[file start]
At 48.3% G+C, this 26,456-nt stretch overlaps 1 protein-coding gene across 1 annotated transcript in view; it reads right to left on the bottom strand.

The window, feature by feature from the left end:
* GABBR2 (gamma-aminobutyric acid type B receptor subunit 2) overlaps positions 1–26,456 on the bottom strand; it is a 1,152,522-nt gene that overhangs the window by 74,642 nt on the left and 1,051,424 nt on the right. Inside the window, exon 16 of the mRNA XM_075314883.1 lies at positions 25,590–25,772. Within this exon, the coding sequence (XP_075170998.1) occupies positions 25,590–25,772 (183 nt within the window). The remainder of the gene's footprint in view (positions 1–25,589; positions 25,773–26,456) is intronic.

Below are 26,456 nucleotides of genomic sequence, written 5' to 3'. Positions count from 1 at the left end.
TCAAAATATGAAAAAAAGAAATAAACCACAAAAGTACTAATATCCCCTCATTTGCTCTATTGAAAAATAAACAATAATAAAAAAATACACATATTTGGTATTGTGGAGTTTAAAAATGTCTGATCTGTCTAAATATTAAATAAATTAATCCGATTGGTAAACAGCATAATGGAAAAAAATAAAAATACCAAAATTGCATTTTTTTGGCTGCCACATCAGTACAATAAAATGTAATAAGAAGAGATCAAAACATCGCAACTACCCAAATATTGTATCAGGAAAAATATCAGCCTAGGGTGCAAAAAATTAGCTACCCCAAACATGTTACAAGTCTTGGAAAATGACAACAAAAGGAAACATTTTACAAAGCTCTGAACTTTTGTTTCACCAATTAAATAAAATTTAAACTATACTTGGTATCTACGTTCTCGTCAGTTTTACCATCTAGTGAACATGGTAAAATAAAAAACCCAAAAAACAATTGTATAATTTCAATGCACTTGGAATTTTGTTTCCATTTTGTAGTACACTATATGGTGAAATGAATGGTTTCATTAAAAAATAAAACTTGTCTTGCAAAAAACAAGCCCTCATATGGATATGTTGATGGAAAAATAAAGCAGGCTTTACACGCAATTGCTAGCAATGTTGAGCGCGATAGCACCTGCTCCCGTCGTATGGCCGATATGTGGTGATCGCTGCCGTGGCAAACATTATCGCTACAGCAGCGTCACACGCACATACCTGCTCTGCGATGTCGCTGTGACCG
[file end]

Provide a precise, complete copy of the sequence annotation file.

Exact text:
At 48.3% G+C, this 26,456-nt stretch overlaps 1 protein-coding gene across 1 annotated transcript in view; it reads right to left on the bottom strand.

The window, feature by feature from the left end:
* GABBR2 (gamma-aminobutyric acid type B receptor subunit 2) overlaps positions 1–26,456 on the bottom strand; it is a 1,152,522-nt gene that overhangs the window by 74,642 nt on the left and 1,051,424 nt on the right. Inside the window, exon 16 of the mRNA XM_075314883.1 lies at positions 25,590–25,772. Within this exon, the coding sequence (XP_075170998.1) occupies positions 25,590–25,772 (183 nt within the window). The remainder of the gene's footprint in view (positions 1–25,589; positions 25,773–26,456) is intronic.

Below are 26,456 nucleotides of genomic sequence, written 5' to 3'. Positions count from 1 at the left end.
TCAAAATATGAAAAAAAGAAATAAACCACAAAAGTACTAATATCCCCTCATTTGCTCTATTGAAAAATAAACAATAATAAAAAAATACACATATTTGGTATTGTGGAGTTTAAAAATGTCTGATCTGTCTAAATATTAAATAAATTAATCCGATTGGTAAACAGCATAATGGAAAAAAATAAAAATACCAAAATTGCATTTTTTTGGCTGCCACATCAGTACAATAAAATGTAATAAGAAGAGATCAAAACATCGCAACTACCCAAATATTGTATCAGGAAAAATATCAGCCTAGGGTGCAAAAAATTAGCTACCCCAAACATGTTACAAGTCTTGGAAAATGACAACAAAAGGAAACATTTTACAAAGCTCTGAACTTTTGTTTCACCAATTAAATAAAATTTAAACTATACTTGGTATCTACGTTCTCGTCAGTTTTACCATCTAGTGAACATGGTAAAATAAAAAACCCAAAAAACAATTGTATAATTTCAATGCACTTGGAATTTTGTTTCCATTTTGTAGTACACTATATGGTGAAATGAATGGTTTCATTAAAAAATAAAACTTGTCTTGCAAAAAACAAGCCCTCATATGGATATGTTGATGGAAAAATAAAGCAGGCTTTACACGCAATTGCTAGCAATGTTGAGCGCGATAGCACCTGCTCCCGTCGTATGGCCGATATGTGGTGATCGCTGCCGTGGCAAACATTATCGCTACAGCAGCGTCACACGCACATACCTGCTCTGCGATGTCGCTGTGACCG